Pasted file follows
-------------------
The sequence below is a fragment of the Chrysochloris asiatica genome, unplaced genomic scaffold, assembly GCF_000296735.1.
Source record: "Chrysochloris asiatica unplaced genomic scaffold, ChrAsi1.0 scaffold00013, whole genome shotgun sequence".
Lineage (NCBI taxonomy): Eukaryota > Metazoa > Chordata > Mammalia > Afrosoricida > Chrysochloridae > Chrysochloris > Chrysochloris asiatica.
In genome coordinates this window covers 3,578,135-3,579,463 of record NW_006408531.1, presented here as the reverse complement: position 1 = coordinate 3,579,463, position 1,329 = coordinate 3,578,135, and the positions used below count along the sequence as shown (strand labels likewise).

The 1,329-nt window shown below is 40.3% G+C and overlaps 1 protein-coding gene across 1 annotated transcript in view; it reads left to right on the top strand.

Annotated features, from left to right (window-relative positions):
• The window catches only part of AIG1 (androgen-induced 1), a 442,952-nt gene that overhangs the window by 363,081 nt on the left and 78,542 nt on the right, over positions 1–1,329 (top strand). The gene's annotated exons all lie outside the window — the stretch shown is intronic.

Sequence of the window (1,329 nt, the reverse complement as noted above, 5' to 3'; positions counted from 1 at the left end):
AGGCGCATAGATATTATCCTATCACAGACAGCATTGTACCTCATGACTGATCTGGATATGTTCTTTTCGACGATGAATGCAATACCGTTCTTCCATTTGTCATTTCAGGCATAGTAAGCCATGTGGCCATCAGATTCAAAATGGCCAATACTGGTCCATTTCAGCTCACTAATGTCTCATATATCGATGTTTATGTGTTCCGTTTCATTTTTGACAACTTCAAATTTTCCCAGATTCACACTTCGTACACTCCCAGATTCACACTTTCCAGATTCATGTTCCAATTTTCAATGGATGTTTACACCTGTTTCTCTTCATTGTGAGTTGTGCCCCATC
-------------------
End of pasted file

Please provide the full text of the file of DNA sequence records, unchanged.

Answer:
The sequence below is a fragment of the Chrysochloris asiatica genome, unplaced genomic scaffold, assembly GCF_000296735.1.
Source record: "Chrysochloris asiatica unplaced genomic scaffold, ChrAsi1.0 scaffold00013, whole genome shotgun sequence".
Lineage (NCBI taxonomy): Eukaryota > Metazoa > Chordata > Mammalia > Afrosoricida > Chrysochloridae > Chrysochloris > Chrysochloris asiatica.
In genome coordinates this window covers 3,578,135-3,579,463 of record NW_006408531.1, presented here as the reverse complement: position 1 = coordinate 3,579,463, position 1,329 = coordinate 3,578,135, and the positions used below count along the sequence as shown (strand labels likewise).

The 1,329-nt window shown below is 40.3% G+C and overlaps 1 protein-coding gene across 1 annotated transcript in view; it reads left to right on the top strand.

Annotated features, from left to right (window-relative positions):
• The window catches only part of AIG1 (androgen-induced 1), a 442,952-nt gene that overhangs the window by 363,081 nt on the left and 78,542 nt on the right, over positions 1–1,329 (top strand). The gene's annotated exons all lie outside the window — the stretch shown is intronic.

Sequence of the window (1,329 nt, the reverse complement as noted above, 5' to 3'; positions counted from 1 at the left end):
AGGCGCATAGATATTATCCTATCACAGACAGCATTGTACCTCATGACTGATCTGGATATGTTCTTTTCGACGATGAATGCAATACCGTTCTTCCATTTGTCATTTCAGGCATAGTAAGCCATGTGGCCATCAGATTCAAAATGGCCAATACTGGTCCATTTCAGCTCACTAATGTCTCATATATCGATGTTTATGTGTTCCGTTTCATTTTTGACAACTTCAAATTTTCCCAGATTCACACTTCGTACACTCCCAGATTCACACTTTCCAGATTCATGTTCCAATTTTCAATGGATGTTTACACCTGTTTCTCTTCATTGTGAGTTGTGCCCCATC